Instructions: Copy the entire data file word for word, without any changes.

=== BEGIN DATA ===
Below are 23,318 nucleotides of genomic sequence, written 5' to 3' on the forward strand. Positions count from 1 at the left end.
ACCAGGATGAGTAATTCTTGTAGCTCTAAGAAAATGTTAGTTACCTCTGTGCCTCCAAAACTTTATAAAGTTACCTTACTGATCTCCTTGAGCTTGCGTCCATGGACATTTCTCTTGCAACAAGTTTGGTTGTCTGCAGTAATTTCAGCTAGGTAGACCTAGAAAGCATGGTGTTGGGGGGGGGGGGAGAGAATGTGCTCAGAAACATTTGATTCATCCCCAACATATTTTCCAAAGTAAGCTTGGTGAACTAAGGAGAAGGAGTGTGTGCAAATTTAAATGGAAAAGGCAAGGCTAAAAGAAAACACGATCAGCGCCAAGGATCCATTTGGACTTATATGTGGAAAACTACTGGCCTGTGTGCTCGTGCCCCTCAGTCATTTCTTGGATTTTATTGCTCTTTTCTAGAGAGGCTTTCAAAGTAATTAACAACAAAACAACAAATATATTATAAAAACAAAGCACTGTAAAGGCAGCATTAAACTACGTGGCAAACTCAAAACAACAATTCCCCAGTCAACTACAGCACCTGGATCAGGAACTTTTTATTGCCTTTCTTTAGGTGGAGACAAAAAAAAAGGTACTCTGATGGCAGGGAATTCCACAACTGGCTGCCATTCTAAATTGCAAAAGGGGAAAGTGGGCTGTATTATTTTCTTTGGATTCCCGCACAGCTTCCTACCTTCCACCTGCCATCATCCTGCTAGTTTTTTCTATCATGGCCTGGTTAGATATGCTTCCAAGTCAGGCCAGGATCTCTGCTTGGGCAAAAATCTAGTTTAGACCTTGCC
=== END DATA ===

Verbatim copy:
Below are 23,318 nucleotides of genomic sequence, written 5' to 3' on the forward strand. Positions count from 1 at the left end.
ACCAGGATGAGTAATTCTTGTAGCTCTAAGAAAATGTTAGTTACCTCTGTGCCTCCAAAACTTTATAAAGTTACCTTACTGATCTCCTTGAGCTTGCGTCCATGGACATTTCTCTTGCAACAAGTTTGGTTGTCTGCAGTAATTTCAGCTAGGTAGACCTAGAAAGCATGGTGTTGGGGGGGGGGGGAGAGAATGTGCTCAGAAACATTTGATTCATCCCCAACATATTTTCCAAAGTAAGCTTGGTGAACTAAGGAGAAGGAGTGTGTGCAAATTTAAATGGAAAAGGCAAGGCTAAAAGAAAACACGATCAGCGCCAAGGATCCATTTGGACTTATATGTGGAAAACTACTGGCCTGTGTGCTCGTGCCCCTCAGTCATTTCTTGGATTTTATTGCTCTTTTCTAGAGAGGCTTTCAAAGTAATTAACAACAAAACAACAAATATATTATAAAAACAAAGCACTGTAAAGGCAGCATTAAACTACGTGGCAAACTCAAAACAACAATTCCCCAGTCAACTACAGCACCTGGATCAGGAACTTTTTATTGCCTTTCTTTAGGTGGAGACAAAAAAAAAGGTACTCTGATGGCAGGGAATTCCACAACTGGCTGCCATTCTAAATTGCAAAAGGGGAAAGTGGGCTGTATTATTTTCTTTGGATTCCCGCACAGCTTCCTACCTTCCACCTGCCATCATCCTGCTAGTTTTTTCTATCATGGCCTGGTTAGATATGCTTCCAAGTCAGGCCAGGATCTCTGCTTGGGCAAAAATCTAGTTTAGACCTTGCC